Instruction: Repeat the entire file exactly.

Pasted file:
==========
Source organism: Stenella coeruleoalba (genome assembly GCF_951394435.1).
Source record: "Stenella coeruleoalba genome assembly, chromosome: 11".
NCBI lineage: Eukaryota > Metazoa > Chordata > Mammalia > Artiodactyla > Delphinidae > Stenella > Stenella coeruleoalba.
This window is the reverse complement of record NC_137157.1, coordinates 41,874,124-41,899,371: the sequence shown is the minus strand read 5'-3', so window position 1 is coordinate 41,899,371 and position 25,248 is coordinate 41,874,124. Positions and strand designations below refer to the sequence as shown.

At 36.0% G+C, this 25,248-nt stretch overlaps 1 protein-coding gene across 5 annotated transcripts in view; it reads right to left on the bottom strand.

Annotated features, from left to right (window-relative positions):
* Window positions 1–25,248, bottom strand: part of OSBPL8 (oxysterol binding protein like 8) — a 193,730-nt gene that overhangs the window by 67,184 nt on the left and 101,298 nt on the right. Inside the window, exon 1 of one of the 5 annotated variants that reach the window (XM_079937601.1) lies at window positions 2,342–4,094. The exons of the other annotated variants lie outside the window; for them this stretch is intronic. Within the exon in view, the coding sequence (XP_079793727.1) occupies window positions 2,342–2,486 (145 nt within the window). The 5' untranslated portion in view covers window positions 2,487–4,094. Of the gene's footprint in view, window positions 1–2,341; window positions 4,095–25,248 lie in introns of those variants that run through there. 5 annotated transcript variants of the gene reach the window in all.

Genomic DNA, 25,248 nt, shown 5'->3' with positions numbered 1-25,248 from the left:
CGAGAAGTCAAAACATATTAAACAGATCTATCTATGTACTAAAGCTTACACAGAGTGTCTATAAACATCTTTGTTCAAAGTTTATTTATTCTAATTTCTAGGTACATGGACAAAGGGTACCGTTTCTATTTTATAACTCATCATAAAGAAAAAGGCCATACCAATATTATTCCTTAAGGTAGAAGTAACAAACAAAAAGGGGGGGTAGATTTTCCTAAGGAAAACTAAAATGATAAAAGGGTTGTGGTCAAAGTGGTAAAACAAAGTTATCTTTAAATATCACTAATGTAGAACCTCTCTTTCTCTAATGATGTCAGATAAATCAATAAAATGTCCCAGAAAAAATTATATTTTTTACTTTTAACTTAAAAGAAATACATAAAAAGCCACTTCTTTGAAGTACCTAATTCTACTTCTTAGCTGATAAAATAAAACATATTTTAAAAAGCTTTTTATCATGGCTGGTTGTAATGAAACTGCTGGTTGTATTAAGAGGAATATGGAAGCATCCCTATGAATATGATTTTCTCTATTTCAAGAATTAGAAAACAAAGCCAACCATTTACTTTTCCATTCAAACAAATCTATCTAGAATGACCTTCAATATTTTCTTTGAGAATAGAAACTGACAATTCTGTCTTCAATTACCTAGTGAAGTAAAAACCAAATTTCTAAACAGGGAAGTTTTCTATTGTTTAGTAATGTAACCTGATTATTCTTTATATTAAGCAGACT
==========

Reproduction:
Source organism: Stenella coeruleoalba (genome assembly GCF_951394435.1).
Source record: "Stenella coeruleoalba genome assembly, chromosome: 11".
NCBI lineage: Eukaryota > Metazoa > Chordata > Mammalia > Artiodactyla > Delphinidae > Stenella > Stenella coeruleoalba.
This window is the reverse complement of record NC_137157.1, coordinates 41,874,124-41,899,371: the sequence shown is the minus strand read 5'-3', so window position 1 is coordinate 41,899,371 and position 25,248 is coordinate 41,874,124. Positions and strand designations below refer to the sequence as shown.

At 36.0% G+C, this 25,248-nt stretch overlaps 1 protein-coding gene across 5 annotated transcripts in view; it reads right to left on the bottom strand.

Annotated features, from left to right (window-relative positions):
* Window positions 1–25,248, bottom strand: part of OSBPL8 (oxysterol binding protein like 8) — a 193,730-nt gene that overhangs the window by 67,184 nt on the left and 101,298 nt on the right. Inside the window, exon 1 of one of the 5 annotated variants that reach the window (XM_079937601.1) lies at window positions 2,342–4,094. The exons of the other annotated variants lie outside the window; for them this stretch is intronic. Within the exon in view, the coding sequence (XP_079793727.1) occupies window positions 2,342–2,486 (145 nt within the window). The 5' untranslated portion in view covers window positions 2,487–4,094. Of the gene's footprint in view, window positions 1–2,341; window positions 4,095–25,248 lie in introns of those variants that run through there. 5 annotated transcript variants of the gene reach the window in all.

Genomic DNA, 25,248 nt, shown 5'->3' with positions numbered 1-25,248 from the left:
CGAGAAGTCAAAACATATTAAACAGATCTATCTATGTACTAAAGCTTACACAGAGTGTCTATAAACATCTTTGTTCAAAGTTTATTTATTCTAATTTCTAGGTACATGGACAAAGGGTACCGTTTCTATTTTATAACTCATCATAAAGAAAAAGGCCATACCAATATTATTCCTTAAGGTAGAAGTAACAAACAAAAAGGGGGGGTAGATTTTCCTAAGGAAAACTAAAATGATAAAAGGGTTGTGGTCAAAGTGGTAAAACAAAGTTATCTTTAAATATCACTAATGTAGAACCTCTCTTTCTCTAATGATGTCAGATAAATCAATAAAATGTCCCAGAAAAAATTATATTTTTTACTTTTAACTTAAAAGAAATACATAAAAAGCCACTTCTTTGAAGTACCTAATTCTACTTCTTAGCTGATAAAATAAAACATATTTTAAAAAGCTTTTTATCATGGCTGGTTGTAATGAAACTGCTGGTTGTATTAAGAGGAATATGGAAGCATCCCTATGAATATGATTTTCTCTATTTCAAGAATTAGAAAACAAAGCCAACCATTTACTTTTCCATTCAAACAAATCTATCTAGAATGACCTTCAATATTTTCTTTGAGAATAGAAACTGACAATTCTGTCTTCAATTACCTAGTGAAGTAAAAACCAAATTTCTAAACAGGGAAGTTTTCTATTGTTTAGTAATGTAACCTGATTATTCTTTATATTAAGCAGACT